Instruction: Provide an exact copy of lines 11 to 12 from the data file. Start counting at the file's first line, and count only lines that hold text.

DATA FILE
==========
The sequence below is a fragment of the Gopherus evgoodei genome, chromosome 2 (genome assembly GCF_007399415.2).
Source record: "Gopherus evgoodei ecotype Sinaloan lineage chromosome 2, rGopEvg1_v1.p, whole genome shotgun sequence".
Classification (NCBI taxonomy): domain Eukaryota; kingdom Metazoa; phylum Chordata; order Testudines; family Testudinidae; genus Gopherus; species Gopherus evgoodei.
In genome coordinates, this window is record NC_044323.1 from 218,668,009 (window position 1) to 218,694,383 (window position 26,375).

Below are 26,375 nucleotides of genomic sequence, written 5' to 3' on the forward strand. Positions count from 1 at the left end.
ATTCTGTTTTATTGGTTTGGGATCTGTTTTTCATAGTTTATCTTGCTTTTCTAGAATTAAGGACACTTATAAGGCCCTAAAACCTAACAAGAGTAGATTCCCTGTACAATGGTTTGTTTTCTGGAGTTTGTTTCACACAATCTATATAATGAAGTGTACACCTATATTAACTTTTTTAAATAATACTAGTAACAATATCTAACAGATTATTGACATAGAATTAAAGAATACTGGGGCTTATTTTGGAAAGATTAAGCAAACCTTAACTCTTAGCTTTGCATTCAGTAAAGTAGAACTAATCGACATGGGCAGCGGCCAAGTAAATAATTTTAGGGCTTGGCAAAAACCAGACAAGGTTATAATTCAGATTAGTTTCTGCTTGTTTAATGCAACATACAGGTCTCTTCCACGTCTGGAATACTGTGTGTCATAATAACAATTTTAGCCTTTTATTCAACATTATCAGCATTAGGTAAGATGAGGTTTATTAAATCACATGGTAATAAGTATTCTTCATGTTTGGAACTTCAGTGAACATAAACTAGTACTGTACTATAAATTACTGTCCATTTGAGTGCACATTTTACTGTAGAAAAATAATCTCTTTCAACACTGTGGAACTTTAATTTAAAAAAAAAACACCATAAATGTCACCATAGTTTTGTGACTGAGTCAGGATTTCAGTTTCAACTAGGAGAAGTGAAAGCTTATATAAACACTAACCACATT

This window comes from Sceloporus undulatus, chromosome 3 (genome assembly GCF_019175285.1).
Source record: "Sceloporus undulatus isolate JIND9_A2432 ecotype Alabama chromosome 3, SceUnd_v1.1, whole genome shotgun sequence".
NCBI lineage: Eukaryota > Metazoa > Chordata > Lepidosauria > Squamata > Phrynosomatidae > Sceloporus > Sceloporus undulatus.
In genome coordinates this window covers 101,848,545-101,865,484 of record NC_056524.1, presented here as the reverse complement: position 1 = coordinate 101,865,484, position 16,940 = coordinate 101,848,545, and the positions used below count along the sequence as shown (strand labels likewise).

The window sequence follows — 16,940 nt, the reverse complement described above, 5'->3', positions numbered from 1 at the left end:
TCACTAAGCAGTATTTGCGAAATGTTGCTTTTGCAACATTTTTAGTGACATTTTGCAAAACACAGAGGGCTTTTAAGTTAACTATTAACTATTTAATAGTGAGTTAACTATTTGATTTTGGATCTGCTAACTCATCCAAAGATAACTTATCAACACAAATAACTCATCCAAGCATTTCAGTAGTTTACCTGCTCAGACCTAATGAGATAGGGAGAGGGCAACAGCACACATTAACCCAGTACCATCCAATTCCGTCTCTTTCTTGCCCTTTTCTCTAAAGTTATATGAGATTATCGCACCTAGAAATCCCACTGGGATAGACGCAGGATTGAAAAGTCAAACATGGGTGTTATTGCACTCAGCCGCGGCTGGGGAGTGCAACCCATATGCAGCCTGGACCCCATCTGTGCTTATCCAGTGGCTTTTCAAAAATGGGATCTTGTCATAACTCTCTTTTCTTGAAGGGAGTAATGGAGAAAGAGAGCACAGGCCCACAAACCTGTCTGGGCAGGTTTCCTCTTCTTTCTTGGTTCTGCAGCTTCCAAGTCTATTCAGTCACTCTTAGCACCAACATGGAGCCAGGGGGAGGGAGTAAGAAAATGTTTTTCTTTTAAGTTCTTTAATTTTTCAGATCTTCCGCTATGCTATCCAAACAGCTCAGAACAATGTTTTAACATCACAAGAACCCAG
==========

The window sequence follows — 16,940 nt, the reverse complement described above, 5'->3', positions numbered from 1 at the left end:
TCACTAAGCAGTATTTGCGAAATGTTGCTTTTGCAACATTTTTAGTGACATTTTGCAAAACACAGAGGGCTTTTAAGTTAACTATTAACTATTTAATAGTGAGTTAACTATTTGATTTTGGATCTGCTAACTCATCCAAAGATAACTTATCAACACAAATAACTCATCCAAGCATTTCAGTAGTTTACCTGCTCAGACCTAATGAGATAGGGAGAGGGCAACAGCACACATTAACCCAGTACCATCCAATTCCGTCTCTTTCTTGCCCTTTTCTCTAAAGTTATATGAGATTATCGCACCTAGAAATCCCACTGGGATAGACGCAGGATTGAAAAGTCAAACATGGGTGTTATTGCACTCAGCCGCGGCTGGGGAGTGCAACCCATATGCAGCCTGGACCCCATCTGTGCTTATCCAGTGGCTTTTCAAAAATGGGATCTTGTCATAACTCTCTTTTCTTGAAGGGAGTAATGGAGAAAGAGAGCACAGGCCCACAAACCTGTCTGGGCAGGTTTCCTCTTCTTTCTTGGTTCTGCAGCTTCCAAGTCTATTCAGTCACTCTTAGCACCAACATGGAGCCAGGGGGAGGGAGTAAGAAAATGTTTTTCTTTTAAGTTCTTTAATTTTTCAGATCTTCCGCTATGCTATCCAAACAGCTCAGAACAATGTTTTAACATCACAAGAACCCAG